Schimenti, J,  Trends in Genetics,  16:240-243. 2000.
The t haplotype is an ancestral version of proximal mouse chromosome 17 that has evolved mechanisms to persist as an intact genomic variant in mouse populations. t haplotypes contain mutations that affect embryonic development, male fertility and male transmission ratio ...
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Physical mapping of male fertility and meiotic drive quantitative trait loci in the mouse t complex using chromosome deficiencies

Planchart, AY, Y.; Schimenti, J. C.,  Genetics,  155:803-812. 2000.
The t complex spans 20 cM of the proximal region of mouse chromosome 17. A variant form, the t haplotype (t), exists at significant frequencies in wild mouse populations and is characterized by the presence of inversions that suppress recombination with Mild-type (+) chromosomes. ...
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Segregation distortion in a deme structured population: opposing demands of gene, individual and group selection

van Boven, MW, F. J.,  Journal of Evolutionary Biology,  12:80-93. 1999.
The evolution of segregation distortion is governed by the interplay of selection at different levels. Despite their systematic advantage at the gamete level, none of the well-known segregation distorters spreads to fixation since they induce severe negative fitness effects at ...
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Evolution of segregation distortion: Potential for a high degree of polymorphism

van Boven, MW, F. J.,  Journal of Theoretical Biology,  192:131-142. 1998.
By means of a population genetical model, we study the evolution of segregation distortion. Most models of segregation distortion focus on a single distorter allele. In contrast, we consider the competition between a large number of distorters. Motivated by systems as the t ...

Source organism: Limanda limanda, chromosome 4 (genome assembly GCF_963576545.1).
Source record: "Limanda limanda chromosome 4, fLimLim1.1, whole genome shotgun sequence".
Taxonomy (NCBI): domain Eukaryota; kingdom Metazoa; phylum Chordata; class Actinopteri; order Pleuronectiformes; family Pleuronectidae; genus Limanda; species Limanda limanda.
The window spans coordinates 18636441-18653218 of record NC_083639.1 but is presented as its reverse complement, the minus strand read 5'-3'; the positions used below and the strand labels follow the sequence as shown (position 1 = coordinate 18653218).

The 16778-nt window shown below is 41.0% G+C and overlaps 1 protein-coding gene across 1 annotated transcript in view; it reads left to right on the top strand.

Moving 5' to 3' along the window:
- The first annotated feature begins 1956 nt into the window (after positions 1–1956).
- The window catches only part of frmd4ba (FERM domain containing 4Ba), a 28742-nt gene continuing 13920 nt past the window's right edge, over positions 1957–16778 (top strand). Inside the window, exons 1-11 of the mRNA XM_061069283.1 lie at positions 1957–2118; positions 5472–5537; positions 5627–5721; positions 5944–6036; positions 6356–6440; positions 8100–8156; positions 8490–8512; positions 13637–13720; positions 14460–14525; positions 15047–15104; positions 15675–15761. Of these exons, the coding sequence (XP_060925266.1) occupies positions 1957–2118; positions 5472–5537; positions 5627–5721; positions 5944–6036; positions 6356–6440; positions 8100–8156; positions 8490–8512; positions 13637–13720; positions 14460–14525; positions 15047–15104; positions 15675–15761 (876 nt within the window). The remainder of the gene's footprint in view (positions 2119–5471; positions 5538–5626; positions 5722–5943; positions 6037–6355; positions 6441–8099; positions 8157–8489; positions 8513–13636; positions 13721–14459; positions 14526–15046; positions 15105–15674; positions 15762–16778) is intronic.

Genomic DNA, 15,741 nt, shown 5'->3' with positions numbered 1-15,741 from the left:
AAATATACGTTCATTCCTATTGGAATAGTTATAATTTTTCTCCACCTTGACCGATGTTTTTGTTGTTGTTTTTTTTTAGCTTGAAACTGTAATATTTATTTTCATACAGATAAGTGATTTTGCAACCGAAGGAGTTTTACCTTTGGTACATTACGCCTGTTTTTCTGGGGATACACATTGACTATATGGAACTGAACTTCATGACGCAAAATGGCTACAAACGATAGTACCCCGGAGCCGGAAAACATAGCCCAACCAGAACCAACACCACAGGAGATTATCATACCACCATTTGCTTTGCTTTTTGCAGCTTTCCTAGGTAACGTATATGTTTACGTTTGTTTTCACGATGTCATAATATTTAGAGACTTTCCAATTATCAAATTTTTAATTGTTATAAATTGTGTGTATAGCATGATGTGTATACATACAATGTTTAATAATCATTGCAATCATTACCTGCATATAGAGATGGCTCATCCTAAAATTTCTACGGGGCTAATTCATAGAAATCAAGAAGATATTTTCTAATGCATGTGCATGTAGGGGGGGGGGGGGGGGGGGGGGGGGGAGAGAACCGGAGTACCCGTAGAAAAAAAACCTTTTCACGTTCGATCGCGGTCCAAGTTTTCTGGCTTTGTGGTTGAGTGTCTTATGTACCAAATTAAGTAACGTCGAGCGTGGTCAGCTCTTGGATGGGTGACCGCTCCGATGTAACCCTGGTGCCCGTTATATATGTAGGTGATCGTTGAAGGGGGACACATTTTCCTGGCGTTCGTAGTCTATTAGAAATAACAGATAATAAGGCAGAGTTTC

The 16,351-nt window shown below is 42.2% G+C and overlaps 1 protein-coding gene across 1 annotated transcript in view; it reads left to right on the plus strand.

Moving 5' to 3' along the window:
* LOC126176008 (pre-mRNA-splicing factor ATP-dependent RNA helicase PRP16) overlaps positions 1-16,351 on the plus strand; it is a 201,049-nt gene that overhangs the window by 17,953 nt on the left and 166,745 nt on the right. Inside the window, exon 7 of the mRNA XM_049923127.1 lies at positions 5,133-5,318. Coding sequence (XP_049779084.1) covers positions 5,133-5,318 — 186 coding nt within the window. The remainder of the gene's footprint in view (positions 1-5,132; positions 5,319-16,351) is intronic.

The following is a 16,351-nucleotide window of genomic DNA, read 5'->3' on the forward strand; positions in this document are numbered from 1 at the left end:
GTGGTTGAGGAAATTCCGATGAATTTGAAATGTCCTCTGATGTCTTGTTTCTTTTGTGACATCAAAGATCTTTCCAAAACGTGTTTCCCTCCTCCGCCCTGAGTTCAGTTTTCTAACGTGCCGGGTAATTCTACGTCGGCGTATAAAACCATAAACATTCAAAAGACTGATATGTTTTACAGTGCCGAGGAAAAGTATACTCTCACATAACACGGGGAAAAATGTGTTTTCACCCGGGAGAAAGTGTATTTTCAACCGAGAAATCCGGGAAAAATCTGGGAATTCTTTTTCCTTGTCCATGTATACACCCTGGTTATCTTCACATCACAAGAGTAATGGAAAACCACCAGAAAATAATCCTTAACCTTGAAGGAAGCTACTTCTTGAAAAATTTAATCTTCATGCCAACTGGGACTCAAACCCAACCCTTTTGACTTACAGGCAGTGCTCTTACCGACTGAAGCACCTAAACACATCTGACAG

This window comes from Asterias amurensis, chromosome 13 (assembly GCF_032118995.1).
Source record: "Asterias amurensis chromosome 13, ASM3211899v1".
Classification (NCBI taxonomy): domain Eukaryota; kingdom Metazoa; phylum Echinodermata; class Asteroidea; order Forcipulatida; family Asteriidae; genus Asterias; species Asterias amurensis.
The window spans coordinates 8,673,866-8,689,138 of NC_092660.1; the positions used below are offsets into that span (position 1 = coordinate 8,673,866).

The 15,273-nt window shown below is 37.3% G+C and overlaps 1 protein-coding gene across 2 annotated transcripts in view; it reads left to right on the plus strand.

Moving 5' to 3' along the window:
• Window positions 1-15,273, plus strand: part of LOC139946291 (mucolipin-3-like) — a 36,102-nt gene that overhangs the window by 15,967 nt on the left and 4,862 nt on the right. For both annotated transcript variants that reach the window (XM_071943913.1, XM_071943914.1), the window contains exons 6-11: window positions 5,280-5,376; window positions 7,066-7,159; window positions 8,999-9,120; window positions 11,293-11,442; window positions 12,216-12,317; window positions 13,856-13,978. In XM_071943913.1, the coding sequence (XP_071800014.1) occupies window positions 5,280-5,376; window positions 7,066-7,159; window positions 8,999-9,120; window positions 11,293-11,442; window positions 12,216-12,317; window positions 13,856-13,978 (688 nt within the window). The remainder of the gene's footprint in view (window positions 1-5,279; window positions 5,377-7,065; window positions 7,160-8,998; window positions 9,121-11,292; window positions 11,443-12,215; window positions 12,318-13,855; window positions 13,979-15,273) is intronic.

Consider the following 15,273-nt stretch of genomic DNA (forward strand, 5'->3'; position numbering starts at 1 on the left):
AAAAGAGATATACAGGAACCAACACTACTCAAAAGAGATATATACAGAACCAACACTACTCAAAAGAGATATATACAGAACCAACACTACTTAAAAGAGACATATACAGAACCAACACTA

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Segregation distortion in unstructured and structured populations: Competition between ‘sterile’ t haplotypes

VanBoven, MW, F. J.,  Netherlands Journal of Zoology,  46:216-226. 1996.
By means of two simple models we investigate the competition between sex-specific segregation distorters in unstructured and structured populations. The models are motivated by the t complex of the house mouse. Some variants at this gene complex, the t haplotypes, distort ...
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Competition between segregation distorters: Coexistence of ”superior” and ”inferior” haplotypes at the t complex

vanBoven, MW, F. J.; Heg, D.; Huisman, J.,  Evolution,  50:2488-2498. 1996.
By means of population genetical models, we investigate the competition between sex-specific segregation distorters. Although the models are quite general, they are motivated by a specific example, the t complex of the house mouse. Some variants at this gene complex, the t ...
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The peculiar journey of a selfish chromosome: Mouse t-haplotypes and meiotic drive

Silver, LM,  Trends in Genetics,  9:250-254. 1993.
Mouse t haplotypes are descendents of a variant form of chromosome 17 that evolved the ability to propagate itself at the expense of the wild-type homolog from heterozygous +/t males. Although once enigmatic, these widespread selfish chromosomes have revealed many of their ...
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Meiotic drive of t haplotypes: chromosome segregation in mice with tertiary trisomy

Agulnik, AIA, Sergei I.; Ruvinsky, Anatoly O.,  Genetics Research,  57:51. 1991.
The properties of the / haplotypes, specific mutant states of the proximal region of chromosomes17 in the house mouse, are of continuing interest. One such property is increased transmission ofthe / haplotype by heterozygous // + males to offspring. Using ...
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Sur la reproduction des souris anoures

N. Dobrovolskaia-Zavadskaia and N. Kobozieff,  Comptes rendus des séances de la Société de biologie et de ses filiales,  97:116-119. 1927.
Nous ne connaissons que deux lignees de Souris sans queue, celle de Lang (1913), et cell de Duboscq (1922). L’elevange de Lang (lignee des Souris brachyures et anoures du preparateur Alfred Nageli) a donne 199 Souris normales, pour 173 brachyures et 9 anoures. Croisses entre ...